February 23, 2009 Rotogram


Cathy Grace, director of the MSU Early Childhood Institute, will tell us about the multi-disciplinary program established 10 years ago in the College of Education to provide training, assistance and research to improve early childhood education in the state.


Secretary of State Delbert Hosemann will address the Club next week.


Invocation and Pledge: Rex Buffington

Attendance: There were 116 members (36 exempt, 2 honorary) present, and 84 (19 exempt, 7 honorary) absent.

Guests and visitors: Jan Zeppelin was the guest of Michelle Amos. Guests of the Club were Dr. Clyde Williams, Jarred Reneau, Ambassadorial Cultural Scholar, Taka Sato, Youth Exchange Student and Paul Sims with the Starkville Daily News.

Rotary Minute:  Judy Webb announced that this year’s Rotary International theme, “Make Dreams Real,” will be the March 9 spring banquet focus with emphasis on how we do it in Starkville. Fellowship begins at 6:00 with dinner served at 6:45.


The Rotary Classic Rodeo has hit its stride. Loren Zimmerman, chair for the third year, reported that this edition appears to have brought in the best income yet. Our rodeo beneficiary is the Father’s Child Ministry led by Barbara and Edward Yeates who brought several of the children on Friday night.

Final figures will be announced after all expenses have been tallied. In spite of economic pressures affecting sponsors, this year’s success was due to almost all Rotarians helping with ticket sales.

On site, several dozen members and spouses guarded entrances, sold and collected tickets and ran errands. Special thanks goes to Loren and his planning crew, Kristi Brown, Bricklee Miller, Carolyn Jackson and Larry Mullins, who blanketed the Golden Triangle with publicity and secured the sponsors that covered the core expense.


Nearly 2000 young people, as well as many senior adults, in Starkville have read or are reading Jack London’s Call of the Wild this year. Starkville Reads, chaired by Clyde Williams, retired MSU English professor, spearheads the effort. He explained that the $325 check presented by President Chip will buy more books.    Williams noted that our Boy Scout Troop 14 had read the book; that President Chip had participated in a reader’s theatre performance of book excerpts; and, that Rotarian Nancy Hargrove is very involved in the program.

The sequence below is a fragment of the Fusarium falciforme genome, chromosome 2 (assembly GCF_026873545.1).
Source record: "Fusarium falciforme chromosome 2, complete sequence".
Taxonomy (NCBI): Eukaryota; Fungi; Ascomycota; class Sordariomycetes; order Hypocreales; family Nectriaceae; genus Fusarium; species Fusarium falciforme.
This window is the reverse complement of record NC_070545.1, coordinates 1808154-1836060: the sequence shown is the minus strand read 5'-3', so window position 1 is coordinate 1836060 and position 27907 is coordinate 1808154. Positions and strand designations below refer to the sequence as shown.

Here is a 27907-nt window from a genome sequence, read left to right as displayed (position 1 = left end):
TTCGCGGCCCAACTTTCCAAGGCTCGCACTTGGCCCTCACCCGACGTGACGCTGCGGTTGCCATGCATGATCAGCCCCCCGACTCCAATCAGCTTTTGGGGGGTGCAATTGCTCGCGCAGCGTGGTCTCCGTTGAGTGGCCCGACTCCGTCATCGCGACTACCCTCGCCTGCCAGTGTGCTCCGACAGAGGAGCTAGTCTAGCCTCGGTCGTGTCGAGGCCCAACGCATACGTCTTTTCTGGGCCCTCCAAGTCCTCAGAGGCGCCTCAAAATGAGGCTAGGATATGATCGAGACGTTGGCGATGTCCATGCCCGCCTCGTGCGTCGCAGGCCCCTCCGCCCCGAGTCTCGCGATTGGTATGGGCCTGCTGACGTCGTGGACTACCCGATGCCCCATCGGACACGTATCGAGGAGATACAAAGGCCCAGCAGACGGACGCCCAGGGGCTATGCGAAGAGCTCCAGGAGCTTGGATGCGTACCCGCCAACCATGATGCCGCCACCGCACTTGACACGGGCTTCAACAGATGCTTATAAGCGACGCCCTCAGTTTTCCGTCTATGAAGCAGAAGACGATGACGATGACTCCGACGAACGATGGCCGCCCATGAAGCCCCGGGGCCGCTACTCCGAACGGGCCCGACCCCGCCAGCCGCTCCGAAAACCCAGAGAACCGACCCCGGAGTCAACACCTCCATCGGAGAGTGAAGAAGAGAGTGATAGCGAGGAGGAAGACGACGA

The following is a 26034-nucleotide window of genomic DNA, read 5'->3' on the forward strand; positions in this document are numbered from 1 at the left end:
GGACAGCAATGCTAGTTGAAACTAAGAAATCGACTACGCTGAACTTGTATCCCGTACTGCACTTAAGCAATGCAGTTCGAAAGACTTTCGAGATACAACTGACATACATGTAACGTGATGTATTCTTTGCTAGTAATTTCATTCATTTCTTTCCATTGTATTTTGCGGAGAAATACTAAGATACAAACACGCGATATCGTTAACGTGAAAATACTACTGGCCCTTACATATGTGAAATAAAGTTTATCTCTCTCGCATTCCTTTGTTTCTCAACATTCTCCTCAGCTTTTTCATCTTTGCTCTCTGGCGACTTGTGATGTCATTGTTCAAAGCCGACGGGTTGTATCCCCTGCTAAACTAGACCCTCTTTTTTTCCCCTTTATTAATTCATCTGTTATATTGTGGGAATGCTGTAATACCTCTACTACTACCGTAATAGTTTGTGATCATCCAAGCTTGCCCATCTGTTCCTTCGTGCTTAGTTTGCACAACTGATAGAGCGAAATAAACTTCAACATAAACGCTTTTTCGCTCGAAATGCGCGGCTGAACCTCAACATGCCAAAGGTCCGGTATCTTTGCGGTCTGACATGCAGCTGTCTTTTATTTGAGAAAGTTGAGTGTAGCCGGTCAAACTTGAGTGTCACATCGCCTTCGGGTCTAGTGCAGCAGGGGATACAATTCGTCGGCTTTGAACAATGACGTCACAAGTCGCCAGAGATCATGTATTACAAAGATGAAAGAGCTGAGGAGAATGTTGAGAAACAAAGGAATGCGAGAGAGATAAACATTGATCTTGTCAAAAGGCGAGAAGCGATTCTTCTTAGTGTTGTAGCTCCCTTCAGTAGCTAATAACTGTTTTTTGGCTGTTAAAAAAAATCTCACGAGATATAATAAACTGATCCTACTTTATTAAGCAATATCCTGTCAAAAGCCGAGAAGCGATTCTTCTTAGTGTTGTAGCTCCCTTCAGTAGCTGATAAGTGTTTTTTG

Predicting a rainy weekend, Scoutmaster Perry Sellers accepted the Club’s second $1,500 support check of the year. Troop 14, which was scheduled for a Sipsey Wilderness trek on Feb. 20-23, has a reputation for drawing rain or cold temperatures no matter what weather prognosticators say. Sellers reported that the latest Pushmataha Area Council Wood Badge course for adults involves 13 Troop 14 leaders out of the 55 people participating.


In the quest for more sustainable energy sources, Mississippi State University is focusing its resources on biomass, the byproducts of waste and marginal plant materials.
Glenn Steele, co-director of MSU’s Sustainable Energy Research Center, reported on the U.S. Department of Energy-funded unit’s objectives to:

  • Develop a coordinated approach to biorenewable energy research at MSU.
  • Generate knowledge that supports the sustainable energy industry.
  • Train a workforce to support sustainable energy companies.
  • Develop and promote policies that encourage sustainable energy development.

A 2006 DOE and USDA study showed that the U.S. has enough biomass capacity to displace 30 percent of the fossil fuels used for transportation each year.

With a majority of its land in forests and cropland, Mississippi is a prime candidate for biomass production and conversion. Bringing together scientists from many disciplines, the center’s goal is to develop transportation fuel from biomass to support the growth of the renewable energy industry in Mississippi.

Steele noted that there already are 5 biofuel plants in the state producing biodiesel and ethanol. Five other units exist, but are not in production.

Research is conducted in fuel feedstocks, products and uses. Bio-oil and syngas for gasoline are derived from woody biomass and lignocellulose. Bio-crude comes from wastewater sludge, lipids and lignocellulose.

Mississippi’s forest industry byproducts account for about four million dry tons of woody biomass annually. This potential direct feedstock can be converted to bio-oil for use in existing petroleum refineries or be upgraded and blended with petroleum fuels. Bio-oil (or pyrolysis oil) is oil created from heating biomass (trees) under oxygen limited conditions. It is the most commercially viable biomass product at present.

Thus far, MSU research has:

  • Produced 120 to 160 gallons of raw bio-oil per ton of dry wood, corresponding to a yield of 60 to 80 percent of the energy in the wood.
  • Produced upgraded HDO bio-oil with 40 to 60 percent of the energy of the wood.
  • Blended HDO bio-oil with diesel and gasoline and operated small engines.

Describing a distributed bio-oil industry, Steele said, “We would have mobile units go to where the wood is and actually turn it into oil in the field. That would be a higher value product than having to transport the raw wood.”

Field conversion could be done on a regular schedule or in disaster situations. The prime example is the downed timber in the aftermath of Hurricane Katrina.

Syngas, a carbon rich gas produced by burning biomaterials which can be converted to several energy sources, is important to Mississippi’s renewable energy industry due to the abundance of biomass from agricultural and forest waste products in the state.

Steele’s final point was that the best way to save energy is conservation. He stressed that for every BTU of energy not used, 3 BTUs are saved in the process of producing the fuel.

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